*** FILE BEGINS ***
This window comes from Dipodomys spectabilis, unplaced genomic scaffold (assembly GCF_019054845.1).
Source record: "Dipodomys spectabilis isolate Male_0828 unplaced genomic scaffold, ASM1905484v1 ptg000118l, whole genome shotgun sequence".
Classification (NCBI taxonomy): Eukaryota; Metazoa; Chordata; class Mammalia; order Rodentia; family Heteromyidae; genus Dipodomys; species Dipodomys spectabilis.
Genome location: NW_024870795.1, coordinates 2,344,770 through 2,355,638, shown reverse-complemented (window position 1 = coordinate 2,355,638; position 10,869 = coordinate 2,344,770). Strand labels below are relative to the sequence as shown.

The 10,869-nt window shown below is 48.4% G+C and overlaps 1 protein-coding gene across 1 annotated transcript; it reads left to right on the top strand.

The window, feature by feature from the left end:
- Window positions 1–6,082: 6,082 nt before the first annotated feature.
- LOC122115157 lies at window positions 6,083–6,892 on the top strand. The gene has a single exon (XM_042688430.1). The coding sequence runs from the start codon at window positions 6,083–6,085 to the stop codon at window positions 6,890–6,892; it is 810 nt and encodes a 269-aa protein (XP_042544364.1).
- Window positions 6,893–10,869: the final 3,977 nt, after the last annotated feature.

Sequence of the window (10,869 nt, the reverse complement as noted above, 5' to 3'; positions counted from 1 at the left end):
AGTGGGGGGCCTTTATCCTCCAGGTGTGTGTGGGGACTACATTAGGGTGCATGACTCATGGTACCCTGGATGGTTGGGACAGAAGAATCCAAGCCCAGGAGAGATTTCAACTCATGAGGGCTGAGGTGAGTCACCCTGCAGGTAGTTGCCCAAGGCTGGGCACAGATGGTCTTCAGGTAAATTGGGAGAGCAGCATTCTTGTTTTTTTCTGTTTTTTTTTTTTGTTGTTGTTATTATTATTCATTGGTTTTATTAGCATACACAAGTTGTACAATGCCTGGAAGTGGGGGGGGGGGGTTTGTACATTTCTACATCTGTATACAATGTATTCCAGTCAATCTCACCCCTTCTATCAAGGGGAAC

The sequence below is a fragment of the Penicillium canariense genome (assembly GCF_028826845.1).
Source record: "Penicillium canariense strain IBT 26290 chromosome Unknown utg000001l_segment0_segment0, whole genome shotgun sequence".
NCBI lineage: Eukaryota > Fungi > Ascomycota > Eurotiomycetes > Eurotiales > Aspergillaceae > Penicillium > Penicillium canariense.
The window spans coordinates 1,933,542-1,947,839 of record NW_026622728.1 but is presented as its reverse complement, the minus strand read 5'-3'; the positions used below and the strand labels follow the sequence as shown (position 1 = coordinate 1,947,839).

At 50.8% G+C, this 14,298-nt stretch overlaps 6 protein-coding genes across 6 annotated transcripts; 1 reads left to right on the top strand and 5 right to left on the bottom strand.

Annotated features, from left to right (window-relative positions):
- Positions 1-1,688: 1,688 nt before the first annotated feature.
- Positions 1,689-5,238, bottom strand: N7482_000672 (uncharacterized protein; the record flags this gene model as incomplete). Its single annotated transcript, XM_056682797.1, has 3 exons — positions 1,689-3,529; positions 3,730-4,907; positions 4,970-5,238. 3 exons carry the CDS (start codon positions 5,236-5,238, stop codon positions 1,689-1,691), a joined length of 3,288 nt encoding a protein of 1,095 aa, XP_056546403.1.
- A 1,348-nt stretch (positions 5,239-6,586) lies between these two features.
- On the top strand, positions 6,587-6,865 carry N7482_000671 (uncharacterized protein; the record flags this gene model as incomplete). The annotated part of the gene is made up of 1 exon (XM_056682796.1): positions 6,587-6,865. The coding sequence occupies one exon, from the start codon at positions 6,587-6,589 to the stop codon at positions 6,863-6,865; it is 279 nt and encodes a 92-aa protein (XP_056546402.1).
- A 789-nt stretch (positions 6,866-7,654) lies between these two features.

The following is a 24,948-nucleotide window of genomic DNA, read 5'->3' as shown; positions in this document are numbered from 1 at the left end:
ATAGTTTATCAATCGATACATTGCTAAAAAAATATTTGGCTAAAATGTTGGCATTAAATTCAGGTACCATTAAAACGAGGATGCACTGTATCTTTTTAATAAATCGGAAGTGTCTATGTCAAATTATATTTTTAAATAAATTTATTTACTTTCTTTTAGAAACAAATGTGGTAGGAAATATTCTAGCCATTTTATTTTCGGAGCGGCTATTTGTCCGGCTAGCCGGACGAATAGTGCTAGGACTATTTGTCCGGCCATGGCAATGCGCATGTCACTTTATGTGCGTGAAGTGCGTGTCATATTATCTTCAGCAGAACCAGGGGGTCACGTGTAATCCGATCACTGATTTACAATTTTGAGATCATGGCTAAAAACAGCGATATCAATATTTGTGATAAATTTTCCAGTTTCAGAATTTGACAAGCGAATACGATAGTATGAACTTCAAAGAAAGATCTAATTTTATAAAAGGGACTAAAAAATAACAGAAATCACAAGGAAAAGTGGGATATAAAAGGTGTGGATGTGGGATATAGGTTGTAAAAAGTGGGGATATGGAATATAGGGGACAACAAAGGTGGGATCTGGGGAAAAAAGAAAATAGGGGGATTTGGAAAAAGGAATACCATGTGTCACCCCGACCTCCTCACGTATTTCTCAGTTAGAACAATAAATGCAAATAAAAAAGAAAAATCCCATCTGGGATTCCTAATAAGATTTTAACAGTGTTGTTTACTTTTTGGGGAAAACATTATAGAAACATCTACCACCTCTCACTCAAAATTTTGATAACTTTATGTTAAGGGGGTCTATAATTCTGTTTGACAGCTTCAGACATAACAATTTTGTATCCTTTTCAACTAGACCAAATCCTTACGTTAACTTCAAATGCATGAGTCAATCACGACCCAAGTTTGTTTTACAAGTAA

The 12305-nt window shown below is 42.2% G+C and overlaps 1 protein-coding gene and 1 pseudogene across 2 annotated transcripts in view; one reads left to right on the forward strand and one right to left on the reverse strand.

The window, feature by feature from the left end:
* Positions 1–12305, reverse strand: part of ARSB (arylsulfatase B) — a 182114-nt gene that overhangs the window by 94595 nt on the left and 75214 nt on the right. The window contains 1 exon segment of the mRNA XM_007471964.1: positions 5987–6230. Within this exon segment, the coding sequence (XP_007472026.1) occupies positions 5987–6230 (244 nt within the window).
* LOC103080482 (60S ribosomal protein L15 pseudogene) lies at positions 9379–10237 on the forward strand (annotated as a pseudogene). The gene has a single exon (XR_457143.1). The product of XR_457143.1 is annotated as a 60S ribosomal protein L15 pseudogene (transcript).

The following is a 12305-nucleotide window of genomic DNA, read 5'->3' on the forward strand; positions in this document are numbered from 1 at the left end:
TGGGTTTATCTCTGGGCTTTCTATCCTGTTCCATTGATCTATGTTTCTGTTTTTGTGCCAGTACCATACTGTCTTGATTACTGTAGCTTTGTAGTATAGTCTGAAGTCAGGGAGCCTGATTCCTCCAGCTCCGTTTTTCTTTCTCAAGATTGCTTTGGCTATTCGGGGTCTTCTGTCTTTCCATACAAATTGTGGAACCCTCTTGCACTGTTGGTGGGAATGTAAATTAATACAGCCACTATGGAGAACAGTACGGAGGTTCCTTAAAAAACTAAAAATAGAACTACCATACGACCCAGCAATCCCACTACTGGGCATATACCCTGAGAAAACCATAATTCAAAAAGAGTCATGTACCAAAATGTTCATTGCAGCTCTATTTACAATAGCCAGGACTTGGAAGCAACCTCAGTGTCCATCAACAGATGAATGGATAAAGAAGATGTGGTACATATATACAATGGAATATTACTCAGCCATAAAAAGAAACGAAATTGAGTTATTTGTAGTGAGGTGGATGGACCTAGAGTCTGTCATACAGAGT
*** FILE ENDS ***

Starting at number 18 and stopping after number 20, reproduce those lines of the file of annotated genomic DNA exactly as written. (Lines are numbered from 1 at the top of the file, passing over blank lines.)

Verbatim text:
- Positions 1-1,688: 1,688 nt before the first annotated feature.
- Positions 1,689-5,238, bottom strand: N7482_000672 (uncharacterized protein; the record flags this gene model as incomplete). Its single annotated transcript, XM_056682797.1, has 3 exons — positions 1,689-3,529; positions 3,730-4,907; positions 4,970-5,238. 3 exons carry the CDS (start codon positions 5,236-5,238, stop codon positions 1,689-1,691), a joined length of 3,288 nt encoding a protein of 1,095 aa, XP_056546403.1.
- A 1,348-nt stretch (positions 5,239-6,586) lies between these two features.